It took the shape of cash arrangements, barter, and notoriously, treaties which were nearly uniformly neglected once the Indians were pushed from the territory in question.
The U.S. government’s policies towards Native Americans in the second half of the nineteenth century were influenced by the desire to expand westward into regions inhabited by these Native American tribes. By the 1850s virtually all Native American tribes, roughly 360,000 in number, were living to the west of the Mississippi River. These American Indians, some from the Northwestern and Southeastern territories, were confined to Indian Territory situated in present day Oklahoma, while the Kiowa and Comanche Native American tribes shared the territory of the Southern Plains.
The Sioux, Crows and Blackfeet dominated the Northern Plains. These Native American groups met hardship as the continuous flow of European immigrants into northeastern American cities delivered a stream of immigrants into the western lands already occupied by these various groups of Indians.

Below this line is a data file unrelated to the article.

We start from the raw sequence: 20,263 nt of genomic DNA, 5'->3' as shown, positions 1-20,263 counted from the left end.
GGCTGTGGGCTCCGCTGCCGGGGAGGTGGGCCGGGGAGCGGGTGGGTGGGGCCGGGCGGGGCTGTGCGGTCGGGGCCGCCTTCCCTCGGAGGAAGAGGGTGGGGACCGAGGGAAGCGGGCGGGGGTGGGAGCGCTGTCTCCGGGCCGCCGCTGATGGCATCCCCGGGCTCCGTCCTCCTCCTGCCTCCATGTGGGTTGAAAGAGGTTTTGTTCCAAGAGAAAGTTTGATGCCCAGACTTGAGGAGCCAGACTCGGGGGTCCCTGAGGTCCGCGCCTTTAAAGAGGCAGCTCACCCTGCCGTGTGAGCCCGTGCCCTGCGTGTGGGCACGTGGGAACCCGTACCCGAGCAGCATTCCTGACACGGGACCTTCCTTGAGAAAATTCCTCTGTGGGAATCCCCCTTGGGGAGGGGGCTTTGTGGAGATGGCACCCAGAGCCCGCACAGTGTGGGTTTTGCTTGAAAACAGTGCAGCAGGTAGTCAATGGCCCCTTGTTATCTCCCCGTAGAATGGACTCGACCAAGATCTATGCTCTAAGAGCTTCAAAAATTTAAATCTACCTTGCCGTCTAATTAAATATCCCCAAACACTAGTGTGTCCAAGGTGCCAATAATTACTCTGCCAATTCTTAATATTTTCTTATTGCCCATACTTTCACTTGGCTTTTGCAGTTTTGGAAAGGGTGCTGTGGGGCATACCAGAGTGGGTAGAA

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The early nineteenth century in the United States was marked by its steady expansion to the Mississippi River. However, due to the Gadsden purchase, that lead to U.S. control of the borderlands of southern New Mexico and Arizona along with the authority over Oregon country, Texas and California; America’s expansion wouldn’t end there. Between 1830 and 1860 the United States nearly doubled the amount of land within its control.
These territorial gains coincided with the arrival of hordes of European and Asian immigrants who wished to join the surge of American settlers heading west. This, combined with the discovery of gold in 1849, presented attractive possibilities for those ready to make the huge quest westward. Therefore, with the military’s protection and the U.S. government’s assistance, many settlers began establishing their homesteads in the Great Plains and other parts of the Native American group-inhabited West.